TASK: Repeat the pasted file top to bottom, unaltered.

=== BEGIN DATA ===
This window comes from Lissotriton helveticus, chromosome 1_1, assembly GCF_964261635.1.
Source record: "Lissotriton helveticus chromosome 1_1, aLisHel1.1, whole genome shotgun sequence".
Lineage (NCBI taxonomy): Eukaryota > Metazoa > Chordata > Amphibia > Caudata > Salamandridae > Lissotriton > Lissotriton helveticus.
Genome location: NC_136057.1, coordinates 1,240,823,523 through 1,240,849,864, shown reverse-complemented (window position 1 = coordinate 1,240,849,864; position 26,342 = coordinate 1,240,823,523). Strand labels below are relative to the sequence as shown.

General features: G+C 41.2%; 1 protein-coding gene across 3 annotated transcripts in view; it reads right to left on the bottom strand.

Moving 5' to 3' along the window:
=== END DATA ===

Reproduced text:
This window comes from Lissotriton helveticus, chromosome 1_1, assembly GCF_964261635.1.
Source record: "Lissotriton helveticus chromosome 1_1, aLisHel1.1, whole genome shotgun sequence".
Lineage (NCBI taxonomy): Eukaryota > Metazoa > Chordata > Amphibia > Caudata > Salamandridae > Lissotriton > Lissotriton helveticus.
Genome location: NC_136057.1, coordinates 1,240,823,523 through 1,240,849,864, shown reverse-complemented (window position 1 = coordinate 1,240,849,864; position 26,342 = coordinate 1,240,823,523). Strand labels below are relative to the sequence as shown.

General features: G+C 41.2%; 1 protein-coding gene across 3 annotated transcripts in view; it reads right to left on the bottom strand.

Moving 5' to 3' along the window: